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U.S. Wants To Focus On Saddam, Not Hanging

The U.S. government worked Wednesday to distance itself from the ugly details of Saddam Hussein's execution and tried to focus on the symbolism of the former dictator's death sentence.

"There seems to be a lot of concern about the last two minutes of Saddam Hussein's life and less about the first 69 (years), in which he murdered hundreds of thousands of people," White House press secretary Tony Snow said. "That's why he was executed."

CBS News correspondent Karen Brown reports that the president hasn't even seen the video of Hussein's hanging.

But the Bush administration was sending conflicting signals about the taunting and baiting that accompanied Hussein's execution, with the White House declining to join criticism of the procedure and the State Department and U.S. military raising questions about it.

"The president is focused on the new way forward in Iraq so these issues are best addressed out of Iraq, out of Baghdad," deputy White House press secretary Scott Stanzel said. "Prime Minister Maliki's staff have already expressed their disappointment in the filmings, so I guess we'll leave it at that."

Stanzel said the U.S. military and the U.S. Embassy in Iraq had expressed concerns about the timing of Saddam's execution and later about "the process and what took place."

State Department spokesman Sean McCormack said Wednesday that U.S. officials questioned conducting the execution on a Muslim festival day and as well as some procedures, such as who would be signing certain documents.

He said Iraqis had raised questions about "comments made by people in the room" during the final minutes before the execution and are conducting an investigation into tape made on a cell phone that got out.

"Clearly they didn't approve of that," McCormack said. He added, "Nothing that was done in any way should detract from the fact this was a very solid criminal procedure."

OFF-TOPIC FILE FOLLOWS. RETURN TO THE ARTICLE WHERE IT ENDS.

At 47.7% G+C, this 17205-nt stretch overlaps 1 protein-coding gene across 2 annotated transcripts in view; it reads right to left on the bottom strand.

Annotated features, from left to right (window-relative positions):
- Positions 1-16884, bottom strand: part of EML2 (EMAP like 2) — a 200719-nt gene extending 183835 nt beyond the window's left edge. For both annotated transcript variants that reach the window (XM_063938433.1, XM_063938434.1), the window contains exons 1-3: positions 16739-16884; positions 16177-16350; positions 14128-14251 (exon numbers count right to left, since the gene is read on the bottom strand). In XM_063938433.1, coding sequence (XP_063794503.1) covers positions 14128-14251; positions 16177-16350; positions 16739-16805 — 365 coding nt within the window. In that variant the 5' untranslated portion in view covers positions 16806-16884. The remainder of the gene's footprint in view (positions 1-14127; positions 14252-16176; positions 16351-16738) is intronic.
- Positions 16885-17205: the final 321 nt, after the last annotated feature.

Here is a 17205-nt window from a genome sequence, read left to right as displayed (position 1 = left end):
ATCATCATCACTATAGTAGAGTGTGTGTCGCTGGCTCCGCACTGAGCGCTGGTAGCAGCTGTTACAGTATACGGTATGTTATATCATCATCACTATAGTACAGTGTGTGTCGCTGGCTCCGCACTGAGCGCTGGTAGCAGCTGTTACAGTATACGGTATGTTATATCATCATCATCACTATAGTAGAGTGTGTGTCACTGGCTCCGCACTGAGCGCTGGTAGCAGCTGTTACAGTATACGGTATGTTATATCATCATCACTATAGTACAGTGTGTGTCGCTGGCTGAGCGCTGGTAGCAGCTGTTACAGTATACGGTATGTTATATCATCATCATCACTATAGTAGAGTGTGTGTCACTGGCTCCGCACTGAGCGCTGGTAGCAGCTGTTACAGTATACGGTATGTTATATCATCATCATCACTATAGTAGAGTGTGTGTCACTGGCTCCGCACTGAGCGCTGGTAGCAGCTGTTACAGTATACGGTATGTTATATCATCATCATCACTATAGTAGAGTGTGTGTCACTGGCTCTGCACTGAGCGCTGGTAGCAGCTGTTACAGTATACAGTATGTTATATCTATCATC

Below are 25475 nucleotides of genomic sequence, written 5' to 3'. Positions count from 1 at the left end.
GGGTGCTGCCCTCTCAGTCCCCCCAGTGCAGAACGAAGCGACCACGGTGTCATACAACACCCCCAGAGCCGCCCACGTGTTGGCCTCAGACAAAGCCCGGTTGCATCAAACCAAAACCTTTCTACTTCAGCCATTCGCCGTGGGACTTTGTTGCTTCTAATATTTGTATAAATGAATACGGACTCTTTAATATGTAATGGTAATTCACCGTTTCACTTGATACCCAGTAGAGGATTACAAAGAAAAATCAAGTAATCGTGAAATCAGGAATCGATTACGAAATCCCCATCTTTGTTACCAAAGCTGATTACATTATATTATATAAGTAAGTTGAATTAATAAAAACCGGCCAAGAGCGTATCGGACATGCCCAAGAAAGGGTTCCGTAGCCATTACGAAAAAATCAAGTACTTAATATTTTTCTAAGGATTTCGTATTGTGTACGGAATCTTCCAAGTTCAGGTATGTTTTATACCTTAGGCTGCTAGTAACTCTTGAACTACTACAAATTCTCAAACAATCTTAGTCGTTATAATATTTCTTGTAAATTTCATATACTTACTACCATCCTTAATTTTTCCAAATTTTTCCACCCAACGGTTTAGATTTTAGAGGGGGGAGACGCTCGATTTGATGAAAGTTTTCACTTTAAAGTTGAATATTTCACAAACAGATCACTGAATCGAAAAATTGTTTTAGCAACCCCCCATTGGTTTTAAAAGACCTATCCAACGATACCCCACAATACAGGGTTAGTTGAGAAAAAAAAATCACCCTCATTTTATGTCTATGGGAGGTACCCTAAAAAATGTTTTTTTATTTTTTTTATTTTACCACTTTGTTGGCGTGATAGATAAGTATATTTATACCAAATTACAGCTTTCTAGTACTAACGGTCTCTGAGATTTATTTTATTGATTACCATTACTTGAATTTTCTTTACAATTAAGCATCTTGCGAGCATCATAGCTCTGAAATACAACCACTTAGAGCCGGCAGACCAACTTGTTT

Iraqi state television broadcast an official video of Saturday's execution. The video had no audio and never showed Saddam's actual death. But a leaked cell phone video showed the deposed leader being jeered in his final moments, with witnesses shouting "Go to hell!" before he dropped through the gallows floor and died.

The person believed to have recorded the execution on a cell phone was arrested Wednesday, an adviser to Iraq's prime minister said.

The adviser to Prime Minister Nouri al-Maliki, speaking on condition of anonymity because he was not authorized to talk to the media, did not identify the person. But he said it was "an official who supervised the execution" and who is "now under investigation."

"In the past few hours, the government has arrested the person who made the video of Saddam's execution," the adviser said.

The unruly scene was broadcast on Al-Jazeera television and was posted on the Internet, prompting a worldwide outcry and major protests among Iraq's minority Sunnis, who lost their preferential status when Saddam was ousted in the U.S.-led invasion of March 2003.

Britain's deputy prime minister, John Prescott, called the leaked images "unacceptable." The Vatican labeled the footage a "spectacle" that violated human rights.